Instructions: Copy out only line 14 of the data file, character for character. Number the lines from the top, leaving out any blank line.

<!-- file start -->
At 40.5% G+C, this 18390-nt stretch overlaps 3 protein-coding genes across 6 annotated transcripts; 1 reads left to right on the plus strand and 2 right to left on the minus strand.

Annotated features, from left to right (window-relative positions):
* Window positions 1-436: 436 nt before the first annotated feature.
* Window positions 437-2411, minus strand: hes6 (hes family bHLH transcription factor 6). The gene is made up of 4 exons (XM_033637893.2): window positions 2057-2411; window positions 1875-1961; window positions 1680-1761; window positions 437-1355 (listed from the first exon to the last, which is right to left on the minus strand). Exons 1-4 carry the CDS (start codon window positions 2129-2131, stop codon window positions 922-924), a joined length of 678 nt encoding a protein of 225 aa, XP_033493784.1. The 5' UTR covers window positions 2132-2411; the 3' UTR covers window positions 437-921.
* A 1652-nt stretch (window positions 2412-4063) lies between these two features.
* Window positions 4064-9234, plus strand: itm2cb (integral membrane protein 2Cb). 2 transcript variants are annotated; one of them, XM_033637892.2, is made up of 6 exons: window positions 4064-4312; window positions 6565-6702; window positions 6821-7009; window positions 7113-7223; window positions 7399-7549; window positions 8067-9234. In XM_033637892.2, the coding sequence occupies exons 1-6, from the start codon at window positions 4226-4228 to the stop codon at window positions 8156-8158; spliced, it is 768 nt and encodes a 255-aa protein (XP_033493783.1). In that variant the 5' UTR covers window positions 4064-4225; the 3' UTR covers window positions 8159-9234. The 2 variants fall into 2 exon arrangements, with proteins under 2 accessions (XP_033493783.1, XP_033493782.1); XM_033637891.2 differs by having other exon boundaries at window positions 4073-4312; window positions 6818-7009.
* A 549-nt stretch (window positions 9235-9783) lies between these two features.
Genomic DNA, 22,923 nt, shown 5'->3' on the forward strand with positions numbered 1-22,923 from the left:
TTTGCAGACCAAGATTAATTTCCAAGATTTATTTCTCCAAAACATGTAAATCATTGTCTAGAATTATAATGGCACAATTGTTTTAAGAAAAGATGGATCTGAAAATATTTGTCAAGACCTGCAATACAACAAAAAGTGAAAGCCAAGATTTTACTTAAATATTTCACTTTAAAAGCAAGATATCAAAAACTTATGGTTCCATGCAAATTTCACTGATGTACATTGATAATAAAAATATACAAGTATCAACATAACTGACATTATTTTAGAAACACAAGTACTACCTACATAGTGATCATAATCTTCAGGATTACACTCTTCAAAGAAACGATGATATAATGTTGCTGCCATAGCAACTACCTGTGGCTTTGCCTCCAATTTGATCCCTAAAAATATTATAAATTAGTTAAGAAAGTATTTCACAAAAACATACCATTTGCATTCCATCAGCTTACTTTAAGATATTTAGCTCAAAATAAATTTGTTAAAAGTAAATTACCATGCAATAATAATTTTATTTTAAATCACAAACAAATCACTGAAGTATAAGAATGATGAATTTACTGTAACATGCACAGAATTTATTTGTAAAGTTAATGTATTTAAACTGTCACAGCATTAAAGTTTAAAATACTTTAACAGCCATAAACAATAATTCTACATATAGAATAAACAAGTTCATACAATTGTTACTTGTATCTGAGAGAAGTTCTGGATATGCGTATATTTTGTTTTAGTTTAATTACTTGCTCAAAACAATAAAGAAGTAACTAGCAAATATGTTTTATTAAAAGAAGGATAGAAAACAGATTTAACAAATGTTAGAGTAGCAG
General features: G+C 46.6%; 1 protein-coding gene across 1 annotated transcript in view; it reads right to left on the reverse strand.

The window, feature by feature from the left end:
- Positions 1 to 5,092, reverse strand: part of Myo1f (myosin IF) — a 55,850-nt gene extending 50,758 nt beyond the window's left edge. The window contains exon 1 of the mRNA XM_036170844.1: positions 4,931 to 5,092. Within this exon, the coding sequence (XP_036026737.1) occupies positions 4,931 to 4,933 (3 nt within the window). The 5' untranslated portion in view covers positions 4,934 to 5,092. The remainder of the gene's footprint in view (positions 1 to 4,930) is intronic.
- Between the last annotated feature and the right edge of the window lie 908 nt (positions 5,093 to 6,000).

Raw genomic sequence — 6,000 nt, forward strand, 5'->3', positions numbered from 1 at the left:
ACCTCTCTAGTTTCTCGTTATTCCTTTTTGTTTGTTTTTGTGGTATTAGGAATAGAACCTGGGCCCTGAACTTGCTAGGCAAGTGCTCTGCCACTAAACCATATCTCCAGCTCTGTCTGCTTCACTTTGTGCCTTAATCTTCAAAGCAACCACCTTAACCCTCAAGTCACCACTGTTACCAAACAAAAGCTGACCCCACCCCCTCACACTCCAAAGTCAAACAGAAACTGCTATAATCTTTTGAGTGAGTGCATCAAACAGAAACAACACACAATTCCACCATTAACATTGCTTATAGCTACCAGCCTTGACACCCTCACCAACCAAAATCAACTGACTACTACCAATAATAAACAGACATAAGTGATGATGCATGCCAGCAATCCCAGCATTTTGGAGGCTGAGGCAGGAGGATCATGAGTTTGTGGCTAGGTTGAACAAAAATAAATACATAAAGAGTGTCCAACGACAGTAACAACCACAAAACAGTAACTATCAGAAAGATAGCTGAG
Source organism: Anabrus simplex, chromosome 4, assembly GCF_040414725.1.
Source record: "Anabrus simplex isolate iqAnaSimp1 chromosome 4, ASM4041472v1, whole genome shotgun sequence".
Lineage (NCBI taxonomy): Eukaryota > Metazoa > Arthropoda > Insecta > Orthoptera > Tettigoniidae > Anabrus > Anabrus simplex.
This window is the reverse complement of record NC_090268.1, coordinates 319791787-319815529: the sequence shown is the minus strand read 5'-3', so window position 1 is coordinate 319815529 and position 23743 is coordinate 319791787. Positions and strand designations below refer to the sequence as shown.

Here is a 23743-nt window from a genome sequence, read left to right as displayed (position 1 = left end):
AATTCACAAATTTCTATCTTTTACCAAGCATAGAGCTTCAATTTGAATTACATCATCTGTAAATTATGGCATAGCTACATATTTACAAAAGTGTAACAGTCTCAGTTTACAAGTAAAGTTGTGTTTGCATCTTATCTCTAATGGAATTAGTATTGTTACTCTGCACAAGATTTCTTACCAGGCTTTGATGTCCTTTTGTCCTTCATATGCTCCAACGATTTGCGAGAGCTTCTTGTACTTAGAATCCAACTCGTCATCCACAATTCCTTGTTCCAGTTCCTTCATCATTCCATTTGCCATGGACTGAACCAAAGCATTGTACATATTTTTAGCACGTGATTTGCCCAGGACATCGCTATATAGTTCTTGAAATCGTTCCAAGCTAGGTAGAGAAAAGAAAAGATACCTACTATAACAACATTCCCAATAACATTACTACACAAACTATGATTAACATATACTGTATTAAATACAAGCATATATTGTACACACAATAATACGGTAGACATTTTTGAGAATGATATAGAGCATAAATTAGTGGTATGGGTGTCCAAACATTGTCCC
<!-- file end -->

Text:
Raw genomic sequence — 6,000 nt, forward strand, 5'->3', positions numbered from 1 at the left: